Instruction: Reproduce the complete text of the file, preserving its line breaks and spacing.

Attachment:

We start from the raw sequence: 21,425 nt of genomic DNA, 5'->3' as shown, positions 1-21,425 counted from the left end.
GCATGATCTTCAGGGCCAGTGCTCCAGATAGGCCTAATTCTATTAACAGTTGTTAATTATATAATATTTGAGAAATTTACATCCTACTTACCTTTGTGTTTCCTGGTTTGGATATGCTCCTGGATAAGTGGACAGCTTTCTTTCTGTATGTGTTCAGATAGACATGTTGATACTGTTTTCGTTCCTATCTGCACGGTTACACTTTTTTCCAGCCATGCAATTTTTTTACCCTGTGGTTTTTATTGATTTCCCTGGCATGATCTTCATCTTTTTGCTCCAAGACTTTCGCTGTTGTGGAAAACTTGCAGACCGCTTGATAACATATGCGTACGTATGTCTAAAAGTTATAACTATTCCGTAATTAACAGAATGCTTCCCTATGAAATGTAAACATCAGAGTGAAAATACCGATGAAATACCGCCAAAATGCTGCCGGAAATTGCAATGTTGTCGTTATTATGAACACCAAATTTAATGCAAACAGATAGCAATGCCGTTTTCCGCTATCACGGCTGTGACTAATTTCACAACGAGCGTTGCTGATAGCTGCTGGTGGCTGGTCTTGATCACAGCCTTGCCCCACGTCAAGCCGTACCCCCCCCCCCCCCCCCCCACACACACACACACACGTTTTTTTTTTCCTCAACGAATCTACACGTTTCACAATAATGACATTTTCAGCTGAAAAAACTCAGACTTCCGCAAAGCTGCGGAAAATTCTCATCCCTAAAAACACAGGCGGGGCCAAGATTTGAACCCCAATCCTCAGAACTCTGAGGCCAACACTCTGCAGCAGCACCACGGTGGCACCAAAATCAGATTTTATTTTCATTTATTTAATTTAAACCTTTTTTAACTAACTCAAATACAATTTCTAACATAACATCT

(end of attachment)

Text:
We start from the raw sequence: 21,425 nt of genomic DNA, 5'->3' as shown, positions 1-21,425 counted from the left end.
GCATGATCTTCAGGGCCAGTGCTCCAGATAGGCCTAATTCTATTAACAGTTGTTAATTATATAATATTTGAGAAATTTACATCCTACTTACCTTTGTGTTTCCTGGTTTGGATATGCTCCTGGATAAGTGGACAGCTTTCTTTCTGTATGTGTTCAGATAGACATGTTGATACTGTTTTCGTTCCTATCTGCACGGTTACACTTTTTTCCAGCCATGCAATTTTTTTACCCTGTGGTTTTTATTGATTTCCCTGGCATGATCTTCATCTTTTTGCTCCAAGACTTTCGCTGTTGTGGAAAACTTGCAGACCGCTTGATAACATATGCGTACGTATGTCTAAAAGTTATAACTATTCCGTAATTAACAGAATGCTTCCCTATGAAATGTAAACATCAGAGTGAAAATACCGATGAAATACCGCCAAAATGCTGCCGGAAATTGCAATGTTGTCGTTATTATGAACACCAAATTTAATGCAAACAGATAGCAATGCCGTTTTCCGCTATCACGGCTGTGACTAATTTCACAACGAGCGTTGCTGATAGCTGCTGGTGGCTGGTCTTGATCACAGCCTTGCCCCACGTCAAGCCGTACCCCCCCCCCCCCCCCCCCACACACACACACACACGTTTTTTTTTTCCTCAACGAATCTACACGTTTCACAATAATGACATTTTCAGCTGAAAAAACTCAGACTTCCGCAAAGCTGCGGAAAATTCTCATCCCTAAAAACACAGGCGGGGCCAAGATTTGAACCCCAATCCTCAGAACTCTGAGGCCAACACTCTGCAGCAGCACCACGGTGGCACCAAAATCAGATTTTATTTTCATTTATTTAATTTAAACCTTTTTTAACTAACTCAAATACAATTTCTAACATAACATCT